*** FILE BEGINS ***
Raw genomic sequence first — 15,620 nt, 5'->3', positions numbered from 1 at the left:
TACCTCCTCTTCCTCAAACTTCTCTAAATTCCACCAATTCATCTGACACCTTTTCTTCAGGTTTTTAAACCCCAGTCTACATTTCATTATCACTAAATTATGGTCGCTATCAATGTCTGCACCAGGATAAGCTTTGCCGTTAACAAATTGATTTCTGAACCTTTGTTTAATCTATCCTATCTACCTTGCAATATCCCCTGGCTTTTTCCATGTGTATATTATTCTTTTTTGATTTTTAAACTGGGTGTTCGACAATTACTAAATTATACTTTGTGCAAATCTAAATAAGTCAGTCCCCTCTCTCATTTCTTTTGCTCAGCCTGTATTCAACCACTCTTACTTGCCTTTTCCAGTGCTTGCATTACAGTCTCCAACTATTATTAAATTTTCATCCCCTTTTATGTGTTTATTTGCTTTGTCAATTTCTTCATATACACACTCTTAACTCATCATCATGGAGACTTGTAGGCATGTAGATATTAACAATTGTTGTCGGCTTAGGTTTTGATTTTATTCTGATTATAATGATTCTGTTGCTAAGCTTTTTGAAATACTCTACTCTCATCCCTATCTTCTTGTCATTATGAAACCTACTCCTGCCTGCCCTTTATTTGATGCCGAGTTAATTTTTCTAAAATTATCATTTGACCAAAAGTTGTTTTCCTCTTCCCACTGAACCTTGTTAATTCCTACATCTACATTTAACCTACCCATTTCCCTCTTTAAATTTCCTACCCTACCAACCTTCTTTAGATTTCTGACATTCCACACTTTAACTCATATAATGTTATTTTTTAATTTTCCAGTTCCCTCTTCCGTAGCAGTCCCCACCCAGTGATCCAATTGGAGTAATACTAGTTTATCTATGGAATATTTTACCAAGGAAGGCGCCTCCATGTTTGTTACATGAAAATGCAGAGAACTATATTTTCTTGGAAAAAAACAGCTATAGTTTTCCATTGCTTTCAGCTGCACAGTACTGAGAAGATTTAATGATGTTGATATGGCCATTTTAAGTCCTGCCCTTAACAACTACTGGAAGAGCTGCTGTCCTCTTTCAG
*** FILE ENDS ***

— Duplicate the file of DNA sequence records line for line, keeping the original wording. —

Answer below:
Raw genomic sequence first — 15,620 nt, 5'->3', positions numbered from 1 at the left:
TACCTCCTCTTCCTCAAACTTCTCTAAATTCCACCAATTCATCTGACACCTTTTCTTCAGGTTTTTAAACCCCAGTCTACATTTCATTATCACTAAATTATGGTCGCTATCAATGTCTGCACCAGGATAAGCTTTGCCGTTAACAAATTGATTTCTGAACCTTTGTTTAATCTATCCTATCTACCTTGCAATATCCCCTGGCTTTTTCCATGTGTATATTATTCTTTTTTGATTTTTAAACTGGGTGTTCGACAATTACTAAATTATACTTTGTGCAAATCTAAATAAGTCAGTCCCCTCTCTCATTTCTTTTGCTCAGCCTGTATTCAACCACTCTTACTTGCCTTTTCCAGTGCTTGCATTACAGTCTCCAACTATTATTAAATTTTCATCCCCTTTTATGTGTTTATTTGCTTTGTCAATTTCTTCATATACACACTCTTAACTCATCATCATGGAGACTTGTAGGCATGTAGATATTAACAATTGTTGTCGGCTTAGGTTTTGATTTTATTCTGATTATAATGATTCTGTTGCTAAGCTTTTTGAAATACTCTACTCTCATCCCTATCTTCTTGTCATTATGAAACCTACTCCTGCCTGCCCTTTATTTGATGCCGAGTTAATTTTTCTAAAATTATCATTTGACCAAAAGTTGTTTTCCTCTTCCCACTGAACCTTGTTAATTCCTACATCTACATTTAACCTACCCATTTCCCTCTTTAAATTTCCTACCCTACCAACCTTCTTTAGATTTCTGACATTCCACACTTTAACTCATATAATGTTATTTTTTAATTTTCCAGTTCCCTCTTCCGTAGCAGTCCCCACCCAGTGATCCAATTGGAGTAATACTAGTTTATCTATGGAATATTTTACCAAGGAAGGCGCCTCCATGTTTGTTACATGAAAATGCAGAGAACTATATTTTCTTGGAAAAAAACAGCTATAGTTTTCCATTGCTTTCAGCTGCACAGTACTGAGAAGATTTAATGATGTTGATATGGCCATTTTAAGTCCTGCCCTTAACAACTACTGGAAGAGCTGCTGTCCTCTTTCAG